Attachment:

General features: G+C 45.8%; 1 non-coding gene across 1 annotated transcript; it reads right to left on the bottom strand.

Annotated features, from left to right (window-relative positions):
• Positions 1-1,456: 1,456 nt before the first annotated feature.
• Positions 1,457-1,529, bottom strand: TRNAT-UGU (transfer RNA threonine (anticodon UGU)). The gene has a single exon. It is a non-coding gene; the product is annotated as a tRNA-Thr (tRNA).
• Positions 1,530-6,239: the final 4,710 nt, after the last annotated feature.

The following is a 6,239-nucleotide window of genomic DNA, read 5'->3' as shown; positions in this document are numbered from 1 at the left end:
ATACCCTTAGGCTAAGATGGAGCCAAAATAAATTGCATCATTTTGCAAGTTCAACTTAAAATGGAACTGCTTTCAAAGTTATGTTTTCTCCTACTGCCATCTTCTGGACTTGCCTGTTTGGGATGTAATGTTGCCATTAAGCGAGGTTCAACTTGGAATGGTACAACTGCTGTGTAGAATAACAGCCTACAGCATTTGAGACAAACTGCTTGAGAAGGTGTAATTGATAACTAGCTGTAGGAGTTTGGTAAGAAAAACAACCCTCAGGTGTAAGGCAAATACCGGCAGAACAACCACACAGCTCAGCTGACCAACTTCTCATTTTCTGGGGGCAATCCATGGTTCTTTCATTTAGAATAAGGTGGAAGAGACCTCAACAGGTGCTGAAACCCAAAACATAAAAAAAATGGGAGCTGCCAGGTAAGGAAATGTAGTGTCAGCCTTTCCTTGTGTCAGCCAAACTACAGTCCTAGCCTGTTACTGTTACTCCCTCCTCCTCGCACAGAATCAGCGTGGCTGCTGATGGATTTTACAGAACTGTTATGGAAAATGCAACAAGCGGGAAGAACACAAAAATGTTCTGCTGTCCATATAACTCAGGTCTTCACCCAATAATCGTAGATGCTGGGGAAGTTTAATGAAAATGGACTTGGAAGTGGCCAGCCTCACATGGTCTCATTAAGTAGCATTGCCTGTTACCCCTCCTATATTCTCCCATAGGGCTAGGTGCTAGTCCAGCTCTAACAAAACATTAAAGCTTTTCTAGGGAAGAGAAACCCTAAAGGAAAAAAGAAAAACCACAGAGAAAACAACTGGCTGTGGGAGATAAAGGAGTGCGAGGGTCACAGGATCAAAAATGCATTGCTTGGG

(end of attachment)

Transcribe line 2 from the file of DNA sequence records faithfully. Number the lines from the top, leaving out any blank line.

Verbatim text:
Annotated features, from left to right (window-relative positions):